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Improving Underscores Stylesheet Using Parker

Published 2016-10-26

In the previous post in this series about Parker, we created a baseline for the _s stylesheet and went through the results to understand them better. We also get some ideal scores for each metric. Now that we understand what we’re trying to do and why, let’s see how we can change the default _s stylesheet to get better scores from Parker and create a simpler, more maintainable stylesheet.

Changing the _s Stylesheet

When examining the baseline results, we can spot several places where the results differ from the ideal score and we can achieve:

Top Selector Specificity

Let’s start with the Top Selector Specificity. This one actually knocks out the Total ID Selectors as well since its the same selector. In style.css (and/or sass > modules > accessibility.scss), remove the “#content” at line 682 to become:

[tabindex="-1"]:focus {

There’s no reason any element with a tabindex value of -1 would need an outline. It’s simply more efficient to apply this style to any and every element with that attribute value, so this is an easy win.

Now, if we rerun Parker on the style.css file, we get:

In addition to improving several of our stats, the Top Selector Specificity Selector has changed to the next “worst offending” selector. However, all the infinite-scroll classes fall into the “we can’t control what other coders give us” category, so we’ll leave that alone.

Identifiers Per Rule

Another fairly easy tweak will decrease the Identifiers Per Rule and the Selectors Per Rule. In the style.css, we’re going to remove all input selectors before a [] selector. Look at the Forms section, which starts around line 420. Many of the selectors here are structured like: input[input=“sometype”]. Parker and browser see two selectors here: “input” and “[type=“sometype”]“. However, its extraordinarily rare that any other element is going to use the type=“text” attribute or any of the others listed here, so the prefix of “input” can be removed entirely.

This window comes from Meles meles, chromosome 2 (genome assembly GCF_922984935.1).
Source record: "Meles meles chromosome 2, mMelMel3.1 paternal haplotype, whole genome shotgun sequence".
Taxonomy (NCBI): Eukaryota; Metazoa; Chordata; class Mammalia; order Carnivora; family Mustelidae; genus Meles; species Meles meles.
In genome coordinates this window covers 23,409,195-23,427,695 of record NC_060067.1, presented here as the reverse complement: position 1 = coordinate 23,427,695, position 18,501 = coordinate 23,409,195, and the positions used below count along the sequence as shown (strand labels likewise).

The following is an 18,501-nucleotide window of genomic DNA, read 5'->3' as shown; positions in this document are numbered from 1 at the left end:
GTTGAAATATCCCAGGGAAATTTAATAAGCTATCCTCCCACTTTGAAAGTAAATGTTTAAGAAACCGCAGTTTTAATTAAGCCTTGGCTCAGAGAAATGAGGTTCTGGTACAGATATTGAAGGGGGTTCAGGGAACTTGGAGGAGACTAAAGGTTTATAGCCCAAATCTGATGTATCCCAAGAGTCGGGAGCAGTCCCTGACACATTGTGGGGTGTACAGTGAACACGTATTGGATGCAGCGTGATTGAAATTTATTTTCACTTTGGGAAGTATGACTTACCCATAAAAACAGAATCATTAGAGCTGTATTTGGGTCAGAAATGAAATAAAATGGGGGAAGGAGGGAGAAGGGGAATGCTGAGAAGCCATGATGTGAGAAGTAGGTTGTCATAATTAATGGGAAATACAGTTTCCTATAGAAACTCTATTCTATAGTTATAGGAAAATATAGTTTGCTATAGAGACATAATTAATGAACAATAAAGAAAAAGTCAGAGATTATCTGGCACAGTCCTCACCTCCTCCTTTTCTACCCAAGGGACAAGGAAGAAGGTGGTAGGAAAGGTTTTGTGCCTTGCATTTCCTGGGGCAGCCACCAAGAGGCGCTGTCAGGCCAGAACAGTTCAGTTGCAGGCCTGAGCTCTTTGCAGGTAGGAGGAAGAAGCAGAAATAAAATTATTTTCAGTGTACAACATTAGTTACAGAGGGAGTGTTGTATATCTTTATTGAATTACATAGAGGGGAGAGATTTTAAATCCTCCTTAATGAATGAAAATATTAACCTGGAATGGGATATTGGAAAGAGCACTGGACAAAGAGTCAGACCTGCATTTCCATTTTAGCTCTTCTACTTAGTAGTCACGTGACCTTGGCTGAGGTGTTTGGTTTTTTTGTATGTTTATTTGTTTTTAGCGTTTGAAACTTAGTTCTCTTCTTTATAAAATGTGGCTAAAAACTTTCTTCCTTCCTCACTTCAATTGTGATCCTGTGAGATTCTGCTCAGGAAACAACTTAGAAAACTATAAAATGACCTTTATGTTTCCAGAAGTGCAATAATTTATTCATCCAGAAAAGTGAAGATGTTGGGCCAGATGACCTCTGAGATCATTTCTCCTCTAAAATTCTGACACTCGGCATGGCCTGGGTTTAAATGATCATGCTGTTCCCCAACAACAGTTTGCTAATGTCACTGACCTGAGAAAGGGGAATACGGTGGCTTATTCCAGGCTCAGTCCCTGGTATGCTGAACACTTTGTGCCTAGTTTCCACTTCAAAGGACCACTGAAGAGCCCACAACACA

While that’s all well and good for the button selectors, the field selectors are another story. Do we really need to specify each type of field here? Its more efficient to take all the input[type=“text”], input[type=“password”], etc and make the entire selector just: “input, textarea”. Then move all the button selectors below this edited selector, so they get different styling than the generic “input” styling. If we need different styling for a particular input type, we can add that in after the input selector’s declaration. So the Forms sections goes from this:

To this:

When we rerun Parker on the updated stylesheet, we get:


We can reduce that even further by changing the Normalize.css section to update it closer to the current version (v 5.0.0 as of this writing). Remove all the “input” prefixes in the Normalize section at the top. This changes results in:


Another easy win is in the Clearings section. Currently, the stylesheet has 12 selectors in the first declaration, and 6 in the second. Almost all of the selectors besides .clear can be removed by adding the “clear” class to the elements in the theme. The one exception is the comment-content class since the comments content is output from WordPress and there isn’t currently a way to add the clear class to that output.

Open the template-parts/content-page.php and template-parts/content.php files, add the clear class to the entry-content div. Then remove the corresponding “.entry-content” selectors from the Clearings section of the stylesheet.

Open header.php and add the clear class to the header element and the .site-content element. Then remove the “.site-header” selectors and the “.site-content” from the Clearings section in the stylesheet.

Open footer.php and add the clear class to the footer element, then remove the “.site-footer” selectors from the Clearings section in the stylesheet.

The results from this change have no effect on the styling or appearance, but we get much better stats from Parker:

Wrapping Up

We’ve gone through the majority of the _s stylesheet and optimized it to improve our Parker scores. However, the biggest optimization we can make is with the menus. In the next post, we’ll go through all the code and changes we’ll need to add, in addition to the changes to the stylesheet.

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